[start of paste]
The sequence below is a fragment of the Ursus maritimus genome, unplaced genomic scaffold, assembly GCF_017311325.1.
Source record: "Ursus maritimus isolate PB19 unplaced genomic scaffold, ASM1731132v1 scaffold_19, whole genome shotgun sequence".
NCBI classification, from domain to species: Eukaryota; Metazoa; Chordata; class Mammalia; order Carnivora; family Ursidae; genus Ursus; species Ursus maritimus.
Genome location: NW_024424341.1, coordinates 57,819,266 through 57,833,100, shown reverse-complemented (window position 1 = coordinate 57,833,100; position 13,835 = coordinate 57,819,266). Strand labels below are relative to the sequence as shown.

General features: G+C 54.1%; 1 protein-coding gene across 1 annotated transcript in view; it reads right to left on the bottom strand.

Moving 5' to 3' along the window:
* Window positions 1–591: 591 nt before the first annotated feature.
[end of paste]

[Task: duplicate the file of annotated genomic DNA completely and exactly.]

The sequence below is a fragment of the Ursus maritimus genome, unplaced genomic scaffold, assembly GCF_017311325.1.
Source record: "Ursus maritimus isolate PB19 unplaced genomic scaffold, ASM1731132v1 scaffold_19, whole genome shotgun sequence".
NCBI classification, from domain to species: Eukaryota; Metazoa; Chordata; class Mammalia; order Carnivora; family Ursidae; genus Ursus; species Ursus maritimus.
Genome location: NW_024424341.1, coordinates 57,819,266 through 57,833,100, shown reverse-complemented (window position 1 = coordinate 57,833,100; position 13,835 = coordinate 57,819,266). Strand labels below are relative to the sequence as shown.

General features: G+C 54.1%; 1 protein-coding gene across 1 annotated transcript in view; it reads right to left on the bottom strand.

Moving 5' to 3' along the window:
* Window positions 1–591: 591 nt before the first annotated feature.